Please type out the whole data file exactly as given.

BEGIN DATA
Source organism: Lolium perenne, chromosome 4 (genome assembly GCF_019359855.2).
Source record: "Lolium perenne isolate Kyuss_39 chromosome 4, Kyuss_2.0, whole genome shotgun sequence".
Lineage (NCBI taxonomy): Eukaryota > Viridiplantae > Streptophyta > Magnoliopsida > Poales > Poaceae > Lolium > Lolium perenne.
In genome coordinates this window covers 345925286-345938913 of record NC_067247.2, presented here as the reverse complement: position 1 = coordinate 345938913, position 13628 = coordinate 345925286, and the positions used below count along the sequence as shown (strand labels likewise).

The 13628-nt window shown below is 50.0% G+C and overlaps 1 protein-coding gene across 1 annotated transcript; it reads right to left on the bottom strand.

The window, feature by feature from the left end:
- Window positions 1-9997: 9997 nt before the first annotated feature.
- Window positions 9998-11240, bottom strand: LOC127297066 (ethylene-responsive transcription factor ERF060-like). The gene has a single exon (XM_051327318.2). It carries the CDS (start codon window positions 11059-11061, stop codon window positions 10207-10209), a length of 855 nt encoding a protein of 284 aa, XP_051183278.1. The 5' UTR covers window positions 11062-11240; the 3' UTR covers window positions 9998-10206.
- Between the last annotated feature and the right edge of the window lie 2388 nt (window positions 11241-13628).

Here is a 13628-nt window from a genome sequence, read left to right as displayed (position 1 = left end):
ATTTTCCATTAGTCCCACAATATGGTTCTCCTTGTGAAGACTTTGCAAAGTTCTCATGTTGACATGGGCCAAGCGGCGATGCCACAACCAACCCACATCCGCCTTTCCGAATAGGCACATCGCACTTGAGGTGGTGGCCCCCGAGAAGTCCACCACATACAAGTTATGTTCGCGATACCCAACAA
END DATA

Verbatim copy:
Source organism: Lolium perenne, chromosome 4 (genome assembly GCF_019359855.2).
Source record: "Lolium perenne isolate Kyuss_39 chromosome 4, Kyuss_2.0, whole genome shotgun sequence".
Lineage (NCBI taxonomy): Eukaryota > Viridiplantae > Streptophyta > Magnoliopsida > Poales > Poaceae > Lolium > Lolium perenne.
In genome coordinates this window covers 345925286-345938913 of record NC_067247.2, presented here as the reverse complement: position 1 = coordinate 345938913, position 13628 = coordinate 345925286, and the positions used below count along the sequence as shown (strand labels likewise).

The 13628-nt window shown below is 50.0% G+C and overlaps 1 protein-coding gene across 1 annotated transcript; it reads right to left on the bottom strand.

The window, feature by feature from the left end:
- Window positions 1-9997: 9997 nt before the first annotated feature.
- Window positions 9998-11240, bottom strand: LOC127297066 (ethylene-responsive transcription factor ERF060-like). The gene has a single exon (XM_051327318.2). It carries the CDS (start codon window positions 11059-11061, stop codon window positions 10207-10209), a length of 855 nt encoding a protein of 284 aa, XP_051183278.1. The 5' UTR covers window positions 11062-11240; the 3' UTR covers window positions 9998-10206.
- Between the last annotated feature and the right edge of the window lie 2388 nt (window positions 11241-13628).

Here is a 13628-nt window from a genome sequence, read left to right as displayed (position 1 = left end):
ATTTTCCATTAGTCCCACAATATGGTTCTCCTTGTGAAGACTTTGCAAAGTTCTCATGTTGACATGGGCCAAGCGGCGATGCCACAACCAACCCACATCCGCCTTTCCGAATAGGCACATCGCACTTGAGGTGGTGGCCCCCGAGAAGTCCACCACATACAAGTTATGTTCGCGATACCCAACAA